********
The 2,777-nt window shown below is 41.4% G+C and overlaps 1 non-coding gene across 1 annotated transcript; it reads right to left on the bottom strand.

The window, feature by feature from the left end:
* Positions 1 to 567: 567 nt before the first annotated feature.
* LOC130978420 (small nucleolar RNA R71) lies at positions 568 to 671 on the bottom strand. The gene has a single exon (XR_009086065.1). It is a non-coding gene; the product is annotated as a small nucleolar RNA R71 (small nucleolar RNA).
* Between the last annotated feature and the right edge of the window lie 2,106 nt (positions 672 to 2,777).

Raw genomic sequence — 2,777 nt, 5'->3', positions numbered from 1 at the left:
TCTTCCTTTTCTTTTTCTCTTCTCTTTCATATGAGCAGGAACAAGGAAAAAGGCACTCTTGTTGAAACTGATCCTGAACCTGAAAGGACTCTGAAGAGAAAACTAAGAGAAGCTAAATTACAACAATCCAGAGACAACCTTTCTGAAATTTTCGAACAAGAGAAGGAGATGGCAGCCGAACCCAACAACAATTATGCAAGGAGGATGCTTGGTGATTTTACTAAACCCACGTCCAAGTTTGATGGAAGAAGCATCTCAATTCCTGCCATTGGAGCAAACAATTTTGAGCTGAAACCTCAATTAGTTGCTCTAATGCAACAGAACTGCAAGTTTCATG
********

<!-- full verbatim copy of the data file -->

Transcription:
The 2,777-nt window shown below is 41.4% G+C and overlaps 1 non-coding gene across 1 annotated transcript; it reads right to left on the bottom strand.

The window, feature by feature from the left end:
* Positions 1 to 567: 567 nt before the first annotated feature.
* LOC130978420 (small nucleolar RNA R71) lies at positions 568 to 671 on the bottom strand. The gene has a single exon (XR_009086065.1). It is a non-coding gene; the product is annotated as a small nucleolar RNA R71 (small nucleolar RNA).
* Between the last annotated feature and the right edge of the window lie 2,106 nt (positions 672 to 2,777).

Raw genomic sequence — 2,777 nt, 5'->3', positions numbered from 1 at the left:
TCTTCCTTTTCTTTTTCTCTTCTCTTTCATATGAGCAGGAACAAGGAAAAAGGCACTCTTGTTGAAACTGATCCTGAACCTGAAAGGACTCTGAAGAGAAAACTAAGAGAAGCTAAATTACAACAATCCAGAGACAACCTTTCTGAAATTTTCGAACAAGAGAAGGAGATGGCAGCCGAACCCAACAACAATTATGCAAGGAGGATGCTTGGTGATTTTACTAAACCCACGTCCAAGTTTGATGGAAGAAGCATCTCAATTCCTGCCATTGGAGCAAACAATTTTGAGCTGAAACCTCAATTAGTTGCTCTAATGCAACAGAACTGCAAGTTTCATG